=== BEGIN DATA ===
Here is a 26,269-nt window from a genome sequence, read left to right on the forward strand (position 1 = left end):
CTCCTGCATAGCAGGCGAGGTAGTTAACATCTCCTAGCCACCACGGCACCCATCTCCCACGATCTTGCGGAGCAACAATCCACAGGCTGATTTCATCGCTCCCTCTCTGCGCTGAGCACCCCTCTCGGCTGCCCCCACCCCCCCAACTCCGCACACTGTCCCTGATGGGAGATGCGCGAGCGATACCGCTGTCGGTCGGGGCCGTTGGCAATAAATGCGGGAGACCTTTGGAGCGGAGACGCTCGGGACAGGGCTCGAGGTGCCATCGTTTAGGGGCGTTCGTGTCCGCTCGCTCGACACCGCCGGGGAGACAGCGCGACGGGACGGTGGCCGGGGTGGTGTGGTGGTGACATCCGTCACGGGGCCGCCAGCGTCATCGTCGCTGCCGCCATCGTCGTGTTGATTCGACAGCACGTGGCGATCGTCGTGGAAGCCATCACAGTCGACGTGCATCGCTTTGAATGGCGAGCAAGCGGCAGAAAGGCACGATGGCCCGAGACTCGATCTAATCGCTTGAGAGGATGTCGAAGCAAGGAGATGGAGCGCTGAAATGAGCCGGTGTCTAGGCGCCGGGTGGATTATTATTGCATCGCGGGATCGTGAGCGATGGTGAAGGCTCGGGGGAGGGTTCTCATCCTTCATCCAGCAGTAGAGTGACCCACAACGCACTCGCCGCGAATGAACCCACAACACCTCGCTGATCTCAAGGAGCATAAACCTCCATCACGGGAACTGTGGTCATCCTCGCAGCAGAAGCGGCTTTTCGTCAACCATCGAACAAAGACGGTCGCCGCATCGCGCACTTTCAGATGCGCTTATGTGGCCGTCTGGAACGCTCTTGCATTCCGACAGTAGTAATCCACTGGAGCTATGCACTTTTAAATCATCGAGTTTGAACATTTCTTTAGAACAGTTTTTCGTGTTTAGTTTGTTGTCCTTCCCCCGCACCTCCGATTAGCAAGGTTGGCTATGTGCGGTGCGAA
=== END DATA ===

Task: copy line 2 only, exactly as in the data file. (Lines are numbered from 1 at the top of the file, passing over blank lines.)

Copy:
CTCCTGCATAGCAGGCGAGGTAGTTAACATCTCCTAGCCACCACGGCACCCATCTCCCACGATCTTGCGGAGCAACAATCCACAGGCTGATTTCATCGCTCCCTCTCTGCGCTGAGCACCCCTCTCGGCTGCCCCCACCCCCCCAACTCCGCACACTGTCCCTGATGGGAGATGCGCGAGCGATACCGCTGTCGGTCGGGGCCGTTGGCAATAAATGCGGGAGACCTTTGGAGCGGAGACGCTCGGGACAGGGCTCGAGGTGCCATCGTTTAGGGGCGTTCGTGTCCGCTCGCTCGACACCGCCGGGGAGACAGCGCGACGGGACGGTGGCCGGGGTGGTGTGGTGGTGACATCCGTCACGGGGCCGCCAGCGTCATCGTCGCTGCCGCCATCGTCGTGTTGATTCGACAGCACGTGGCGATCGTCGTGGAAGCCATCACAGTCGACGTGCATCGCTTTGAATGGCGAGCAAGCGGCAGAAAGGCACGATGGCCCGAGACTCGATCTAATCGCTTGAGAGGATGTCGAAGCAAGGAGATGGAGCGCTGAAATGAGCCGGTGTCTAGGCGCCGGGTGGATTATTATTGCATCGCGGGATCGTGAGCGATGGTGAAGGCTCGGGGGAGGGTTCTCATCCTTCATCCAGCAGTAGAGTGACCCACAACGCACTCGCCGCGAATGAACCCACAACACCTCGCTGATCTCAAGGAGCATAAACCTCCATCACGGGAACTGTGGTCATCCTCGCAGCAGAAGCGGCTTTTCGTCAACCATCGAACAAAGACGGTCGCCGCATCGCGCACTTTCAGATGCGCTTATGTGGCCGTCTGGAACGCTCTTGCATTCCGACAGTAGTAATCCACTGGAGCTATGCACTTTTAAATCATCGAGTTTGAACATTTCTTTAGAACAGTTTTTCGTGTTTAGTTTGTTGTCCTTCCCCCGCACCTCCGATTAGCAAGGTTGGCTATGTGCGGTGCGAA